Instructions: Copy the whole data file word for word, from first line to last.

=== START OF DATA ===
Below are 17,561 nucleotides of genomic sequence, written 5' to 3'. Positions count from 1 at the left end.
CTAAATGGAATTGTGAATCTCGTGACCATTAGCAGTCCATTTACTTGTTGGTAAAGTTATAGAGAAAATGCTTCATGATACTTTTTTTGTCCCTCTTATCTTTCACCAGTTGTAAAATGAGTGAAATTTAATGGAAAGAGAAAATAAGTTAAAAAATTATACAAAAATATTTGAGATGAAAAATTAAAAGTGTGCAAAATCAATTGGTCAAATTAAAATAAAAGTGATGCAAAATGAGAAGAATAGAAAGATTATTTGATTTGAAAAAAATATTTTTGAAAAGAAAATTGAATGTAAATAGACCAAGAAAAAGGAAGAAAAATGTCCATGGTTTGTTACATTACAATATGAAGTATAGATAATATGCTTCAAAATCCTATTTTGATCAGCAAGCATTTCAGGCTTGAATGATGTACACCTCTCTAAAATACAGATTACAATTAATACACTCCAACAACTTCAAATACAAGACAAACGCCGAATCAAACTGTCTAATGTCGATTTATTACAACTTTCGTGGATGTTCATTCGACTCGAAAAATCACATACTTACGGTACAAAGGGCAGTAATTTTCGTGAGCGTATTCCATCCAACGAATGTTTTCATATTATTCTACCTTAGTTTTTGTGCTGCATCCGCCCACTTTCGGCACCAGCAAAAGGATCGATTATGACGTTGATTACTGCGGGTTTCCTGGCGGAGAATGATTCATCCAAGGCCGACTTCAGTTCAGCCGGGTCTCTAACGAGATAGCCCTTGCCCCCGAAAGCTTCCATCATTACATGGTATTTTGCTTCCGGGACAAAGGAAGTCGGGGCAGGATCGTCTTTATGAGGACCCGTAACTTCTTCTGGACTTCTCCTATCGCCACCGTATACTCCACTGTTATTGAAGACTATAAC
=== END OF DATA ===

Below are 17,561 nucleotides of genomic sequence, written 5' to 3'. Positions count from 1 at the left end.
CTAAATGGAATTGTGAATCTCGTGACCATTAGCAGTCCATTTACTTGTTGGTAAAGTTATAGAGAAAATGCTTCATGATACTTTTTTTGTCCCTCTTATCTTTCACCAGTTGTAAAATGAGTGAAATTTAATGGAAAGAGAAAATAAGTTAAAAAATTATACAAAAATATTTGAGATGAAAAATTAAAAGTGTGCAAAATCAATTGGTCAAATTAAAATAAAAGTGATGCAAAATGAGAAGAATAGAAAGATTATTTGATTTGAAAAAAATATTTTTGAAAAGAAAATTGAATGTAAATAGACCAAGAAAAAGGAAGAAAAATGTCCATGGTTTGTTACATTACAATATGAAGTATAGATAATATGCTTCAAAATCCTATTTTGATCAGCAAGCATTTCAGGCTTGAATGATGTACACCTCTCTAAAATACAGATTACAATTAATACACTCCAACAACTTCAAATACAAGACAAACGCCGAATCAAACTGTCTAATGTCGATTTATTACAACTTTCGTGGATGTTCATTCGACTCGAAAAATCACATACTTACGGTACAAAGGGCAGTAATTTTCGTGAGCGTATTCCATCCAACGAATGTTTTCATATTATTCTACCTTAGTTTTTGTGCTGCATCCGCCCACTTTCGGCACCAGCAAAAGGATCGATTATGACGTTGATTACTGCGGGTTTCCTGGCGGAGAATGATTCATCCAAGGCCGACTTCAGTTCAGCCGGGTCTCTAACGAGATAGCCCTTGCCCCCGAAAGCTTCCATCATTACATGGTATTTTGCTTCCGGGACAAAGGAAGTCGGGGCAGGATCGTCTTTATGAGGACCCGTAACTTCTTCTGGACTTCTCCTATCGCCACCGTATACTCCACTGTTATTGAAGACTATAAC